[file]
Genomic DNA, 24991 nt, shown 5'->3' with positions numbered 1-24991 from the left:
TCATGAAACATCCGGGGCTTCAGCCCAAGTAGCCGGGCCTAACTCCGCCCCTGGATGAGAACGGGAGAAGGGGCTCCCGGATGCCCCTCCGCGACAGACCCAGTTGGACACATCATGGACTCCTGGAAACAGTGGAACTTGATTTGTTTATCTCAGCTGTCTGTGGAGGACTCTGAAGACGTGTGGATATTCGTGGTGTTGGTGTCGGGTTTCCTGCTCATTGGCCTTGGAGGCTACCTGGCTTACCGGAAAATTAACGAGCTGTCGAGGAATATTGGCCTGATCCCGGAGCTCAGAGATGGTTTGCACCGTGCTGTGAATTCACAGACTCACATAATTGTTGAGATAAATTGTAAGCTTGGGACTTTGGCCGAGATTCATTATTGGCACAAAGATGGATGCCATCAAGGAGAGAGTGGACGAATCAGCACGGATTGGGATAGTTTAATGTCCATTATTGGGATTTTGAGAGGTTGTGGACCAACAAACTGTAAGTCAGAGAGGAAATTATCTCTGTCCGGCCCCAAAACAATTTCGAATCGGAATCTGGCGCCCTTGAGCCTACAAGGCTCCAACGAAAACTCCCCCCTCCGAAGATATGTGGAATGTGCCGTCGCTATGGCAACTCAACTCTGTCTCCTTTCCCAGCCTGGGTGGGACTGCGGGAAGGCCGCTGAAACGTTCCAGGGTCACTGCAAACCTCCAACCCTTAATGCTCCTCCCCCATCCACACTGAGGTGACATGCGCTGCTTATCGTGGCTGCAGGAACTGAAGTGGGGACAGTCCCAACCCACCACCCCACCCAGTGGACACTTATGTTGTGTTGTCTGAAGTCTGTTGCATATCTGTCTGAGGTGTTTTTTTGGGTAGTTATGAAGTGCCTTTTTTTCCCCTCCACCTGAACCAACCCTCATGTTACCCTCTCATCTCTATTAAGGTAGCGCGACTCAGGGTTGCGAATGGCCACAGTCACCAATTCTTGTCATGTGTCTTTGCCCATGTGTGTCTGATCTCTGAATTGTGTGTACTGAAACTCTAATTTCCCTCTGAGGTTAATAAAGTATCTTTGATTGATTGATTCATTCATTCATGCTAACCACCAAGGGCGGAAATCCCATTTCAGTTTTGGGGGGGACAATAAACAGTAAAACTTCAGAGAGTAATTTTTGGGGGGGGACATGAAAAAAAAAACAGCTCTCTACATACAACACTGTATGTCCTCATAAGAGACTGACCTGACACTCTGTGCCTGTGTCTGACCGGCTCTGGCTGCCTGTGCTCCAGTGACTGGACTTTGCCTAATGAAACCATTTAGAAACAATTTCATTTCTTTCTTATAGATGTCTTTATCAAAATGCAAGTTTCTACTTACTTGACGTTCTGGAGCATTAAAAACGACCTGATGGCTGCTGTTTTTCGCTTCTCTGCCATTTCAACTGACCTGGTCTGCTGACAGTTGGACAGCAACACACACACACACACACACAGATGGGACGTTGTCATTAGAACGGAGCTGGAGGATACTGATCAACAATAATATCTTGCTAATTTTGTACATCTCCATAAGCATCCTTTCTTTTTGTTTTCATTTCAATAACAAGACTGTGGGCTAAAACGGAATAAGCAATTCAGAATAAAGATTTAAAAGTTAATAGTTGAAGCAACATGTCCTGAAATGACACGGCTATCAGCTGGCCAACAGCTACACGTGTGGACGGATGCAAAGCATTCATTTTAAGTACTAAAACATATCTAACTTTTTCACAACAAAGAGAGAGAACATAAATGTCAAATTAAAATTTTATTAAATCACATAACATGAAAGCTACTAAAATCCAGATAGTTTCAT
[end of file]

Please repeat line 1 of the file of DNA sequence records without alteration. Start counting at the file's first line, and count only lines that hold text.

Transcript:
Genomic DNA, 24991 nt, shown 5'->3' with positions numbered 1-24991 from the left: